For those of us who have willingly immersed ourselves in some form of digital media presence, it’s possible to overestimate our relevance. And when Dr. Cottom notes how traditional print-based public intellectuals may be experiencing the widening of the public discourse via social media as a damper on their assumed influence and reach, it serves as a tiny reminder that all of our efforts to speak and be heard on public channels are fundamentally about exercising power and agency. So when we talk about digital identity next week, power and agency are the canvas upon which we will draw our maps of digital engagement and purpose.
In a structured dialogue with a colleague which I recorded in preparation for DPL, I responded to the prompt: “Tell me something you wish people thought more about regarding digital identity.” My response on the second round surprised even me.
“I want people to understand positionality…Now that more folks, I’m going to say white folks in particular, have learned to call themselves white and recognize that that’s a thing. That whiteness is a thing. We’ve always known that being male was a thing. And now we have to also recognize, oh wait, there’s a gender spectrum; that non-binary is a thing. So understanding positionality means recognizing, first of all, who am I? … What are my social identity markers?
I identify as a Black woman, American, cis-gendered, straight, able bodied and all those things contribute to how I move through the world, those are all lenses that I apply in the way that I see things, perceive things, the way that I respond to things.
So, I need, I really, really need people, especially online, when I engage with them to have some grasp of that; to understand who they are when they are speaking; from what position they are speaking.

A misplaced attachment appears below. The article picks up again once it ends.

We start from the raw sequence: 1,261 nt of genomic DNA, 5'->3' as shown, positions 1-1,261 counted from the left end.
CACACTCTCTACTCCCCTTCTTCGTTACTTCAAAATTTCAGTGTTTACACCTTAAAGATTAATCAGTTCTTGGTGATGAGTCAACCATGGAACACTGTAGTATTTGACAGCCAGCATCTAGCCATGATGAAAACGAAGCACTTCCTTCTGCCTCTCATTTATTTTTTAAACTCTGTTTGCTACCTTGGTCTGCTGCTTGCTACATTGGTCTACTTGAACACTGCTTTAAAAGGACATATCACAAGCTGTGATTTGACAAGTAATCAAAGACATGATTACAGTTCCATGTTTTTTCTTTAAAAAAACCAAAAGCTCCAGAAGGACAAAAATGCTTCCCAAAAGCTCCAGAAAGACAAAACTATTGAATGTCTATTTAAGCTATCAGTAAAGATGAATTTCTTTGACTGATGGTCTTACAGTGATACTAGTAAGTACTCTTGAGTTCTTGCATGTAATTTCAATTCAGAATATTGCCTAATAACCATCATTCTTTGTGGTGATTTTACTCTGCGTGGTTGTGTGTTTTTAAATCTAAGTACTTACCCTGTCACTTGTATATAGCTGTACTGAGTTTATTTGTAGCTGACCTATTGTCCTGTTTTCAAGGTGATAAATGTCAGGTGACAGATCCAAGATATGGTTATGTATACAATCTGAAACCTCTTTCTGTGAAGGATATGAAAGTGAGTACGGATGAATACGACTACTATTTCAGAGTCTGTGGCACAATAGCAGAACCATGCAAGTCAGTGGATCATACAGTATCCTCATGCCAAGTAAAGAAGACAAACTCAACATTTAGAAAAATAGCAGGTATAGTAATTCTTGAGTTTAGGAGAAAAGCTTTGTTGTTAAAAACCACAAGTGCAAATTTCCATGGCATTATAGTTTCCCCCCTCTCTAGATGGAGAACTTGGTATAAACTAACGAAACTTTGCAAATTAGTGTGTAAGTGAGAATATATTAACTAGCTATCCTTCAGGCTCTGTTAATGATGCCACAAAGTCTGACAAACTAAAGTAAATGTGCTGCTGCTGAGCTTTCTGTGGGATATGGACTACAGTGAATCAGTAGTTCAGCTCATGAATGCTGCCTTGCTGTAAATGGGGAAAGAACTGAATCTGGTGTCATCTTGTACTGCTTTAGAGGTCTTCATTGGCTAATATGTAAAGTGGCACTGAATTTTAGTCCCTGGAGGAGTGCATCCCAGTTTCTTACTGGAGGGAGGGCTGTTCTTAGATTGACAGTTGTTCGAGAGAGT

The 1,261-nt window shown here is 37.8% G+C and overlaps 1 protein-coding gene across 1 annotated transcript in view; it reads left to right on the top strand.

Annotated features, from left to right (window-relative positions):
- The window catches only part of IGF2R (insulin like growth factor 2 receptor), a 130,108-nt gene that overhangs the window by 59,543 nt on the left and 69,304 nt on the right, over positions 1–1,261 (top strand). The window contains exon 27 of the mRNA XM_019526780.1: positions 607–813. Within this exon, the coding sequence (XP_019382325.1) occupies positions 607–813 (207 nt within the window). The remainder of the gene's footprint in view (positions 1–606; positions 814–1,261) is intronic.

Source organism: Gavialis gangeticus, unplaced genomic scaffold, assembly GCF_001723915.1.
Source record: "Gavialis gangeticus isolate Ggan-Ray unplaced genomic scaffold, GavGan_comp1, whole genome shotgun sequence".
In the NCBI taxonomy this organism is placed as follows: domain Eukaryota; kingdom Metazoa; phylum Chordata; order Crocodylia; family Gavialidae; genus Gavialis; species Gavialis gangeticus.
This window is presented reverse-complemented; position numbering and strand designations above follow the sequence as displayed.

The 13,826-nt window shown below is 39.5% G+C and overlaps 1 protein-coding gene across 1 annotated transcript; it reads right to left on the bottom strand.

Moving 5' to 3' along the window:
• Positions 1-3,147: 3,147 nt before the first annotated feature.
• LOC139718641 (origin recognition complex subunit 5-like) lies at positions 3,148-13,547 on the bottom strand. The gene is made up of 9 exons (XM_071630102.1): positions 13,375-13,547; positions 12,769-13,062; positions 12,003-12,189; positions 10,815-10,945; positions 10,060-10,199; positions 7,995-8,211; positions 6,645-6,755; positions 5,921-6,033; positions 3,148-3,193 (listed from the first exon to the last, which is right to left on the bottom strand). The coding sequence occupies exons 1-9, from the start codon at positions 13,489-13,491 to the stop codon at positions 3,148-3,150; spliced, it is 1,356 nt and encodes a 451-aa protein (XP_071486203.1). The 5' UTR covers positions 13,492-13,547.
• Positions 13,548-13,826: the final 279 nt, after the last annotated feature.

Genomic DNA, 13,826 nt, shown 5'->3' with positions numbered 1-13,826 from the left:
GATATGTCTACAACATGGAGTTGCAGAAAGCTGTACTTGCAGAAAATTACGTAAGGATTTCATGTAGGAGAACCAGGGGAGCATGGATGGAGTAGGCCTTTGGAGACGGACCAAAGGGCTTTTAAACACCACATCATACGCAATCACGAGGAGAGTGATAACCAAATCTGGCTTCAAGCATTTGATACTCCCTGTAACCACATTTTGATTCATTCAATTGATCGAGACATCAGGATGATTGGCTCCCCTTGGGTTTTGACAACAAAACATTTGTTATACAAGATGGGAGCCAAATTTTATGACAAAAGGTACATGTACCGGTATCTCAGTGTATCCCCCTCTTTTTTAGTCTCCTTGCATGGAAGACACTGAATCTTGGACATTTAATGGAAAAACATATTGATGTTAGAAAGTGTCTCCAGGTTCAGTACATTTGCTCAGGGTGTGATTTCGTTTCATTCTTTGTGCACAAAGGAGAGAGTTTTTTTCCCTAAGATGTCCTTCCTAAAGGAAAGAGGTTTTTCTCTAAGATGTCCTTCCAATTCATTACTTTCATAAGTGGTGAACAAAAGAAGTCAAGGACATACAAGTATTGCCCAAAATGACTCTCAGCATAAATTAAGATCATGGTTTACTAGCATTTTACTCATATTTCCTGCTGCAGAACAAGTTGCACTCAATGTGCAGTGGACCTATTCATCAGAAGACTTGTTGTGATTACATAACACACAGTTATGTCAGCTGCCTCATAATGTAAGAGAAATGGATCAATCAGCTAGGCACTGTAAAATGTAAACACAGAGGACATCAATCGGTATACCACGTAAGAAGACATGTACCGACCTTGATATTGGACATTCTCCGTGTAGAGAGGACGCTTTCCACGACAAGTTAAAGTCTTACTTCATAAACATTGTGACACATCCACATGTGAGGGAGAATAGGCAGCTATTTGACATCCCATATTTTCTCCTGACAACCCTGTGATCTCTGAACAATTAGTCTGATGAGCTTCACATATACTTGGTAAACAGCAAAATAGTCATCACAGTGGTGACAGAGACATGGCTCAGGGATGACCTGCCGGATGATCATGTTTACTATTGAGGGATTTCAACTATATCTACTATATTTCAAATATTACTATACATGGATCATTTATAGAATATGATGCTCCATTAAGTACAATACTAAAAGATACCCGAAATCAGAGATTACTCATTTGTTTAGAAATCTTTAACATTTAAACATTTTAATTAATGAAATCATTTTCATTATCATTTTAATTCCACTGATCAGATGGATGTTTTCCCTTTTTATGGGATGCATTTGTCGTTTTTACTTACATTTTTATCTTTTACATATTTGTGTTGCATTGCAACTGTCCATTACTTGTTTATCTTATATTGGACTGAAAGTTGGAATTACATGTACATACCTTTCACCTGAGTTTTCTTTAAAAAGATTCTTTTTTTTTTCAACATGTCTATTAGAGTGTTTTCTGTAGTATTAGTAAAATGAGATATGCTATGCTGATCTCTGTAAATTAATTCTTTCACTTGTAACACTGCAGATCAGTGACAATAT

For some that may sound like a burden, an extra set of things to think about, that perhaps gets in the ways of speaking more freely. If that’s the case, it suggests that it’s not a way that a person has ever had to think because they fell into the default or assumed group. Naming things is an act of power that takes some practice. In Digital Identity, naming ourselves, claiming our full identities will be part of what will allow us to more critically investigate the platforms and services that claim to want to help us in those endeavors (read:personalization).
Alas, I’ve invited a wonderful group of people to come talk about digital identity for a week. We’ll listen and explore, question and respond, create and convene. Digitally. In that unique space we’ll consider both who we are and who we think we are. We’ll try to come to terms with how different platforms see and treat us as users; that is, who platforms think we are and what they encourage us to be more of.
Joanne McNeil, author of Lurking: How A Person Became A User (2020) talks about the difficulty of describing the embodied fragmentation that is the internet. She writes,
…it feels like every user inherits a job, an unpaid library science gig, just for having to think about classifications and representation, the epistemic meaning of data and the written word and images. Identity becomes scraps of enterprise, content and dis-content, an unceasing whirl of desiderata and refuse. p. 6-7
There were are, people as users, users as people; amalgams of a gazillion data points over a lifespan – individuals with unique identities. “Scraps of enterprise…and unceasing whirl of desiderata and refuse” – this may not be the way we are most accustomed to seeing ourselves in digital environments. Yet in the massive churn of internet facilitated activity across the globe, in that context, the description strikes me as apt, although not especially flattering.
Our challenge in the coming week will be to make our power and agency tangible while simultaneously acknowledging stations of positionality along the way which necessarily will shift depending on the context. Seeing – differently, more consciously, generously; Listening – more intently, less defensively; Discovering – openly, bravely, collaboratively. I hope some -or even all – of this is possible in our cohort. That’s my excitement.